If your baby is stillborn, you’re still protected against discrimination as long as you were pregnant for at least 24 weeks.
Additional protection when you’re breastfeeding
If you’re being treated unfavourably because you’re breastfeeding your baby who’s over 26 weeks old, the Equality Act says it’s direct sex discrimination. Unlike other direct sex discrimination cases, you don’t have to show that you were treated worse than someone of the opposite sex. All you need to show is that you were treated worse than if you hadn’t been breastfeeding.
You’re breastfeeding your 9-month-old baby on the bus. The driver tells you to leave the bus. This would not be pregnancy and maternity discrimination because it’s outside the 26-week time limit. But it would be direct sex discrimination if you could show that you wouldn’t have been asked to leave the bus if you hadn’t been breastfeeding.
Pregnancy and maternity discrimination at work
It’s unlawful to discriminate against you because:
- you’re pregnant, or
- of a pregnancy-related illness.
The protection against discrimination lasts for a specific period of time which starts when you become pregnant. This is called the protected period.
If you have the right to maternity leave, the protected period ends when your maternity leave ends or when you return to work, if this is earlier. All employees have the right to take maternity leave.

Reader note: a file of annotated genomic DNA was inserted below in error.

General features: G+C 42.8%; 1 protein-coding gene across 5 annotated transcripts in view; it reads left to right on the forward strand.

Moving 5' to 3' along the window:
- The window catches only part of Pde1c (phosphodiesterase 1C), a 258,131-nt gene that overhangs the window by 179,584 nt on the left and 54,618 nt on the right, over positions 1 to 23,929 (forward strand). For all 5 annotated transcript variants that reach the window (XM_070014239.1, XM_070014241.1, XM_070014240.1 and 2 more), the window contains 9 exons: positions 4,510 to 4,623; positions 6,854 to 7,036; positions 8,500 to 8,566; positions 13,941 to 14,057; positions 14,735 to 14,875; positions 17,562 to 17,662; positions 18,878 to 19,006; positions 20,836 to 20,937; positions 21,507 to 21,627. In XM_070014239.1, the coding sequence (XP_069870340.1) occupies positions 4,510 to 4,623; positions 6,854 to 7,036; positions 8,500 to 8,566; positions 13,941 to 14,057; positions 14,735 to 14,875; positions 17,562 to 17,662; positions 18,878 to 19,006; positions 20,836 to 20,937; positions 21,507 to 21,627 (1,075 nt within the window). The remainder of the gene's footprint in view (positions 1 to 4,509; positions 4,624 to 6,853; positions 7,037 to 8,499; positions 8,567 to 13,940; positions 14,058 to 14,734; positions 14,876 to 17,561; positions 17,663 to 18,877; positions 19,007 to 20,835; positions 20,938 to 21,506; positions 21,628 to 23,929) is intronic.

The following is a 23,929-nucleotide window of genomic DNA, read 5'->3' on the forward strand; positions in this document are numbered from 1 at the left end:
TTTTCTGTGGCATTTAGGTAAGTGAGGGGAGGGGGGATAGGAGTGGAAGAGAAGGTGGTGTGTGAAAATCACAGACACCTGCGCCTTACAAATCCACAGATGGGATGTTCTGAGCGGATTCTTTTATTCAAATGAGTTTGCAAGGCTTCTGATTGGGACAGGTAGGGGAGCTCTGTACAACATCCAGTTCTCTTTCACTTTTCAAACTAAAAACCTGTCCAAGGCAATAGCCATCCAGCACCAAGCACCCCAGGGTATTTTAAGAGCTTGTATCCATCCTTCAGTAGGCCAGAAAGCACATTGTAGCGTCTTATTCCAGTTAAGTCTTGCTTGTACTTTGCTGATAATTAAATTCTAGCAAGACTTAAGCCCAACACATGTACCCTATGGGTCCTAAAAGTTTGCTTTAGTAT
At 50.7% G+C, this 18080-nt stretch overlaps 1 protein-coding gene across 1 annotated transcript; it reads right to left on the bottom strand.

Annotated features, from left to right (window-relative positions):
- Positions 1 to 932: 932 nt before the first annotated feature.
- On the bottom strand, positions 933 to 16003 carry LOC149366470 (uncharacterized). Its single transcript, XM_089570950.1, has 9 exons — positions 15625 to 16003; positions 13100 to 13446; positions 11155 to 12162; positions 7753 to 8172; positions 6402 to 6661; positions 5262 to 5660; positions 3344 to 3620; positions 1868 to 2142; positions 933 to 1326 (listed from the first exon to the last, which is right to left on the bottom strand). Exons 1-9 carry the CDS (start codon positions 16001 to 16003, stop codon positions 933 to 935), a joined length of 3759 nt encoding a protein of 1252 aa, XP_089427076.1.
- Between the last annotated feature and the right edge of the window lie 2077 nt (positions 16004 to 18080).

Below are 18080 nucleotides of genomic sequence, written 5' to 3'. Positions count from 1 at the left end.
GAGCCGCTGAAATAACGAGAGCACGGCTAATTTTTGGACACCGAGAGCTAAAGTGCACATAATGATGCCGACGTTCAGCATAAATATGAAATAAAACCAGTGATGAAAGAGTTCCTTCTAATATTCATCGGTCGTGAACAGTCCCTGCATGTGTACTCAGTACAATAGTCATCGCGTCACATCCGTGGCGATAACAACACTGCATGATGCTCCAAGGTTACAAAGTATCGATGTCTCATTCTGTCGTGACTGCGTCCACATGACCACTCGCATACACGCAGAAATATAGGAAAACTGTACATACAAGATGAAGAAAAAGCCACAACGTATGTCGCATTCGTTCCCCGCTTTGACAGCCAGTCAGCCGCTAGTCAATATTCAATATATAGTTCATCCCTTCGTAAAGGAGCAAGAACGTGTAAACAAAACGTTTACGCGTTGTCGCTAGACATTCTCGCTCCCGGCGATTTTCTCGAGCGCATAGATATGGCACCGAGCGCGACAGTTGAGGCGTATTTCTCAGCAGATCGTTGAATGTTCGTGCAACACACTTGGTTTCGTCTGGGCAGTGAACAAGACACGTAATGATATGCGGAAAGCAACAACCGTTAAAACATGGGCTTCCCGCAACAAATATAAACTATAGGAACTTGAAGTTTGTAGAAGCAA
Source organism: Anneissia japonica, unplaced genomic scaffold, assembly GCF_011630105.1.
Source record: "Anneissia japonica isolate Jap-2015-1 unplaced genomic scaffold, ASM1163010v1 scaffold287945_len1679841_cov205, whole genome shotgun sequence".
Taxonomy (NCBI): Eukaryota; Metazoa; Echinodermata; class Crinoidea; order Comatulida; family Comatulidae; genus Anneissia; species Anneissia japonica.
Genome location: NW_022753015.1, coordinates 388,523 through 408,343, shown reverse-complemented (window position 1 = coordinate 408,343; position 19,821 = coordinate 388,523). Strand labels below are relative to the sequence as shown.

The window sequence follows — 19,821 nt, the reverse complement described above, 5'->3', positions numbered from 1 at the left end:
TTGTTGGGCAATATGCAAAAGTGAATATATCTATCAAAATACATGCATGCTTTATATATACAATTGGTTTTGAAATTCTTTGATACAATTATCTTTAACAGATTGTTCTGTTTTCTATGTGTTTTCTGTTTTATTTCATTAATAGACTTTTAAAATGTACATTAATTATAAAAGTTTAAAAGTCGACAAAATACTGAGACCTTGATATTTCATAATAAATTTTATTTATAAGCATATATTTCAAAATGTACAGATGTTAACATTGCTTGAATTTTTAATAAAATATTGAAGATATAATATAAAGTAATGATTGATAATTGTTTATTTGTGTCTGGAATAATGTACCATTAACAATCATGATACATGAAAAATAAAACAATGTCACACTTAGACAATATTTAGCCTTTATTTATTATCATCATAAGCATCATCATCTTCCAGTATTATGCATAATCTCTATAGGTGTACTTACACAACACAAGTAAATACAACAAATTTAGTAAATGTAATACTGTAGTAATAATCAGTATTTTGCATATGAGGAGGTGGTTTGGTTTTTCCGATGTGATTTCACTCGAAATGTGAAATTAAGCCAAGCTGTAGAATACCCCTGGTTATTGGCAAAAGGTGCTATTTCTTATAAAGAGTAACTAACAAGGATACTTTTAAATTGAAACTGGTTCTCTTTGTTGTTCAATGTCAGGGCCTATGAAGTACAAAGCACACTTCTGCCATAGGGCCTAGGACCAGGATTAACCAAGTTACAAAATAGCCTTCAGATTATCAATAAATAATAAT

If you don’t have the right to maternity leave - for example, because you’re not an employee, the protected period ends two weeks after your child was born.
If you’re treated unfavourably after this, you could still be protected against discrimination because of your sex.
Once you’ve given birth, it’s also unlawful to discriminate against you for one of these reasons:
- you’re on maternity leave
- you’ve been on maternity leave
- you’ve tried to take maternity leave which you’re entitled to.
When is it lawful to treat you unfavourably because of pregnancy?
It’s lawful for a service provider- for example a shop, swimming pool or gym club, to refuse to provide you with a service or treat you differently because you’re pregnant if there are health and safety reasons for doing this.
The service provider must reasonably believe there’s a risk to your health and safety if the service was provided to you. And it’s only lawful if they would also treat someone with other physical conditions - for example, someone with a back condition - differently for health and safety reasons.
Your local gym has a rule preventing pregnant women from using the steam sauna. This is because of health and safety concerns. This would not be unlawful discrimination, as long as they prevent people with other conditions from using the sauna where there are also health and safety concerns.
Other useful information
Equality Advisory Support Service (EASS)
If you have experienced discrimination, you can get help from the EASS discrimination helpline.
Equality and Human Rights Commission (EHRC)
- You can find useful information about discrimination on the EHRC website at www.equalityhumanrights.com